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Picha

Passion for music inspired by disco

Joett—a one-name recording artiste, songwriter, choreographer and vocal coach is Tanzanian and is the Managing Director of his
own company Joett Ltd. His debut single ‘Afro Lover’ was released in the United Kingdom in 1996. His recent comeback single ‘I Could Never Live (Without Your Love)’, inspired by a voice training exercise he had created for his students, was released via Island Def Jam Digital Distribution in December in 2010 and on CD in Tanzania, Valentine’s Day 2011.

A 70s disco remix of the single was later recorded and released in October last year, on the launch of his very own radio show Boogie. Two follow-up releases from his back catalogue hit the market in March this year with the re-release of ‘Afro Lover’ and the official release of ‘Heaven Said’, the latter was recorded in London in 1995.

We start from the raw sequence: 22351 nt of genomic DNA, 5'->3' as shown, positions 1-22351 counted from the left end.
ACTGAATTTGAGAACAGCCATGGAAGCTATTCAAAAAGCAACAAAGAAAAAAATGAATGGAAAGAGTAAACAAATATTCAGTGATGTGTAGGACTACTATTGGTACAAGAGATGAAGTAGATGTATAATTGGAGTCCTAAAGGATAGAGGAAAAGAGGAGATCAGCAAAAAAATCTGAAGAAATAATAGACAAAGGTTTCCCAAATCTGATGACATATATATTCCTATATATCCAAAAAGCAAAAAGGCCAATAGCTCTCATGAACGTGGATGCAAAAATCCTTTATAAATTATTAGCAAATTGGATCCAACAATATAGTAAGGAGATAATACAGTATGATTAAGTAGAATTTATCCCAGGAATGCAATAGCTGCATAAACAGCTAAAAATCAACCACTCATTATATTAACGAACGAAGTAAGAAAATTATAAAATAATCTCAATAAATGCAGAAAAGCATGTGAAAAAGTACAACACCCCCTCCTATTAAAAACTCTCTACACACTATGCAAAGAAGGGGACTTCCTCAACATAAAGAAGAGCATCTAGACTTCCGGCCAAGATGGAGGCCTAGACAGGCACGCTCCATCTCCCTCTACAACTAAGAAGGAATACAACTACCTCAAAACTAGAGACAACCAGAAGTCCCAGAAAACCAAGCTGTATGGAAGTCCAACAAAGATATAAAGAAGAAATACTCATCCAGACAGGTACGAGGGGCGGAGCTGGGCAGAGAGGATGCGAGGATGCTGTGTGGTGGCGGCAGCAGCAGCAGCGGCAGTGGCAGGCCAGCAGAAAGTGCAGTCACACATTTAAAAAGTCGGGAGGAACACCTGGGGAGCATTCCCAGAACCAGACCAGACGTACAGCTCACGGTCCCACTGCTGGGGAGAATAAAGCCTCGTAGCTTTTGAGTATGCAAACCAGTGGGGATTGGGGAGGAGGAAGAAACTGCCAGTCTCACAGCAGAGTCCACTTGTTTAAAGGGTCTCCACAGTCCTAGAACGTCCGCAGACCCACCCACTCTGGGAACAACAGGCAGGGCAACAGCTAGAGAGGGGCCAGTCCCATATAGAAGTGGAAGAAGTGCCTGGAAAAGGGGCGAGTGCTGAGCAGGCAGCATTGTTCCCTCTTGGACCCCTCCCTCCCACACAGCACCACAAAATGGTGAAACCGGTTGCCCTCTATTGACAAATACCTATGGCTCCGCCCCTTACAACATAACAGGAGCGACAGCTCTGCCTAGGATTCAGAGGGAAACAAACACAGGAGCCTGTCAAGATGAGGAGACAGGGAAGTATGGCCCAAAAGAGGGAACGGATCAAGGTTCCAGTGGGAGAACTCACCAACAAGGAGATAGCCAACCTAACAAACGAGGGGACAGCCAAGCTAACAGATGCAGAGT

I caught up with Joett for a chat on his radio show, and learnt more about his musical journey. How did you come into music? When I was seven years old I remember saying ‘I am going to become a singer.’ I achieved my dreams and now I’m on my way to helping others achieve their singing dreams too. I call it “giving something back to the community”.

In 1996 your single ‘Afro Lover’, produced by multimillion selling record producer Tambi Fernando peaked at number six in a UK dance chart and was one of the top 10 in various other dance charts in the UK. How did you that? I was introduced to Tambi Fernando in London by a close friend, Deborah Cabral, in 1995.